It’s very approachable too and at 13.5% it would make a good partner for light meals, roasts, quiches and cheese dishes. The 2010 vintage won a Gold Medal at the Concours de Bordeaux, one of the key events in the Bordeaux wine industry for over fifty years.
Château Lacoste Garzac, Bordeaux 2011 (red), France (Bt. 649 @ Wine Connection)
If you were to leave Bourg on the D669 and then join the D670, about forty minutes later you’d find yourself in the old city of Libourne, founded in 1270 and now the wine-making capital of Northern Gironde. Another fifteen miles south-east and you’d be near the home of Ch. Lacoste Garzac, a winery near the Dordogne River and close to the sleepy commune of Mouliets et Villemartin on the D15, a one-horse town if ever there was one. It’s a good way inland too – about thirty-five miles east of Bordeaux. Not surprisingly, Merlot is the dominant grape, eighty percent of it to be precise. The remainder of the blend is made up of Cabernet Sauvignon and Cabernet Franc which is a fairly typical combination for this region, indeed for most of Bordeaux.
And just in case you’re wondering, both this week’s Merlot-dominated wines are totally different from Chilean Merlots. The Chilean ones are not usually blended with other varietals but they benefit from the warmer, gentler climate and different terroir, giving them sweeter and richer aromas, more forward fruit and softer tannins. Château Lacoste Garzac is a very different animal. If you have ever tasted one of those robust reds from St. Emilion, this is rather similar in style. Actually, this is not too surprising because that town is only about ten miles up the road on the D243. Château Lacoste Garzac has modern stainless steel tanks with temperature controls and a cellar of more than 300 barrels. A photo of the gleaming stainless steel tanks appears on the front page of their website, so it would seem that the owners are very proud of them.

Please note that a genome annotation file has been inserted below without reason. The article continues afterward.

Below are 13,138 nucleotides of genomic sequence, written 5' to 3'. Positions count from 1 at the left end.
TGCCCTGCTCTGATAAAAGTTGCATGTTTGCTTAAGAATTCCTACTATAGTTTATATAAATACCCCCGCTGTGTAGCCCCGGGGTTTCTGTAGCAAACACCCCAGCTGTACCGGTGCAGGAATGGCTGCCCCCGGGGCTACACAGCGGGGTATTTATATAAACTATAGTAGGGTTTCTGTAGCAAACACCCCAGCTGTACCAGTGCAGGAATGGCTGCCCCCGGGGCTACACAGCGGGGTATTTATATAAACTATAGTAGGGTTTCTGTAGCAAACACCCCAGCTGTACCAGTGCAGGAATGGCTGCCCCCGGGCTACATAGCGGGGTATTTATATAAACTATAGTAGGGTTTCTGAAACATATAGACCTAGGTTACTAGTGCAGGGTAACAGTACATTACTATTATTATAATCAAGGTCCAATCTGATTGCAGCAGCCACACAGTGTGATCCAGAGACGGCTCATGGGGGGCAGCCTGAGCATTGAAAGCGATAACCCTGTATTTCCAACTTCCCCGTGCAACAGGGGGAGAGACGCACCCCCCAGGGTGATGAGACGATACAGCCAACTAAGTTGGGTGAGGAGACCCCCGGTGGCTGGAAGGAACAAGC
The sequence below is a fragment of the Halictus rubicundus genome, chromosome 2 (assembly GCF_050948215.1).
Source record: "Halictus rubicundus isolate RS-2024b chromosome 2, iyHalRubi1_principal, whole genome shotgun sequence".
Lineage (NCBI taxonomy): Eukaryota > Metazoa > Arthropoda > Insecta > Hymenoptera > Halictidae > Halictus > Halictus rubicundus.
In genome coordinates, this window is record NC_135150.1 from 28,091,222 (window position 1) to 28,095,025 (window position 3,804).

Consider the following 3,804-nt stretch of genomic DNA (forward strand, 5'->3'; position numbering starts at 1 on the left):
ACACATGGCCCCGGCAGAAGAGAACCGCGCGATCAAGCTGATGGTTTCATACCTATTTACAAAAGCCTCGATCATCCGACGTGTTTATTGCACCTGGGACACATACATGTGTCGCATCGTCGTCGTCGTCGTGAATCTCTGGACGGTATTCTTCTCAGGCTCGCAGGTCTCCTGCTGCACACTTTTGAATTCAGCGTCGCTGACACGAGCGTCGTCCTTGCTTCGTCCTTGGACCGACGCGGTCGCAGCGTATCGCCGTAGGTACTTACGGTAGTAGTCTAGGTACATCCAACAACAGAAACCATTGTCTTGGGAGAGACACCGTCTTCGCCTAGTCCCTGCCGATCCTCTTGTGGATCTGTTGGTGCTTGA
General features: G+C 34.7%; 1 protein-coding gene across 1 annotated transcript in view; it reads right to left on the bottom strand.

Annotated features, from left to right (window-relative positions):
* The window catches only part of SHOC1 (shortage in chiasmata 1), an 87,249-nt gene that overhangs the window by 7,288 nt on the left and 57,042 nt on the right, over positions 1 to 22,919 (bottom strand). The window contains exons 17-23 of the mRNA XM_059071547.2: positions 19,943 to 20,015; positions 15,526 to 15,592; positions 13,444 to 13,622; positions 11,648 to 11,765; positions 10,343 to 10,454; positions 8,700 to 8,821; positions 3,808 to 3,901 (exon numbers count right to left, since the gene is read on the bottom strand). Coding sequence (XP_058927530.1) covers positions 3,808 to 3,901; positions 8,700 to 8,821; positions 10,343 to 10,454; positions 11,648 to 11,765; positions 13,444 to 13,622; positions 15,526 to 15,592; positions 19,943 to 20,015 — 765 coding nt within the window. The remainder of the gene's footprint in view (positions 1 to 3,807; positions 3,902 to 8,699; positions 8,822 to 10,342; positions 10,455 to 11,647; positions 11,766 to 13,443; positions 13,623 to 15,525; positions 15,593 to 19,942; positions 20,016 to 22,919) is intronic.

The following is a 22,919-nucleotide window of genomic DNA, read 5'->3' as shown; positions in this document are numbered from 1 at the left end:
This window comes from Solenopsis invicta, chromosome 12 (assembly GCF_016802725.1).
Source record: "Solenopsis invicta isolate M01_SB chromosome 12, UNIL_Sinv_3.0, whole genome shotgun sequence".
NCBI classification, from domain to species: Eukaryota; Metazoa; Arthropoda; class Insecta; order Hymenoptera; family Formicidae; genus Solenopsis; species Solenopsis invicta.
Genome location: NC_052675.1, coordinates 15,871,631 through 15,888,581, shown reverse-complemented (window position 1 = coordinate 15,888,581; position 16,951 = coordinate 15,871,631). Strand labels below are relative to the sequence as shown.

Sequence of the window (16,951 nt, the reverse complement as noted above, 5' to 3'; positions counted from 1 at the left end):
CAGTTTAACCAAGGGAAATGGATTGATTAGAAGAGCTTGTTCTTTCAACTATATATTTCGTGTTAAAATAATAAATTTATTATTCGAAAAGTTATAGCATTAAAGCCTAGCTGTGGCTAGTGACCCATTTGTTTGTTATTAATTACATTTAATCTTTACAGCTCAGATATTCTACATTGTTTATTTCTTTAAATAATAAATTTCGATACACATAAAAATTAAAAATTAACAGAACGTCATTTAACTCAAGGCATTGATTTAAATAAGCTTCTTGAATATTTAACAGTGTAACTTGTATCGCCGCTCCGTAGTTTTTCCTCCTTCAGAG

The wine is brilliant ruby-red and as dry as they come, but there’s an attractive soft texture with a firm framework of tannin. The back label solemnly states, “His nose is pretty fruit flavours.” I wouldn’t put it quite like that. To my nose, the wine has powerful Merlot aromas of red berries, earthy herbs, black cherries and a hint of vanilla. The wine is quite reserved and rather a more serious affair that the light and approachable Château Vieux Lansac. Perhaps some people might find it a bit austere, a bit like an old-fashioned country schoolmaster. But even so, this is very much my kind of wine.
The wine comes at 13% alcohol content and almost begs for food. The locals in the Côtes de Castillon recommend that you drink this wine with game, mushroom dishes, spare ribs or roasted lamb. For suitable cheeses, you could choose (they suggest) between Cantal, Comté, Reblochon or the little-known sheep’s-milk cheese Ossau-Iraty. Now I have to admit that this information is slightly irrelevant, because the chances of finding any of these cheeses around here are not very high, especially the Ossau-Iraty. But you never know your luck. An earlier vintage of this wine won a Bronze medal at the prestigious General Agricultural Competition of Paris, held regularly at the Porte de Versailles. It’s quite close to the D989, since you asked.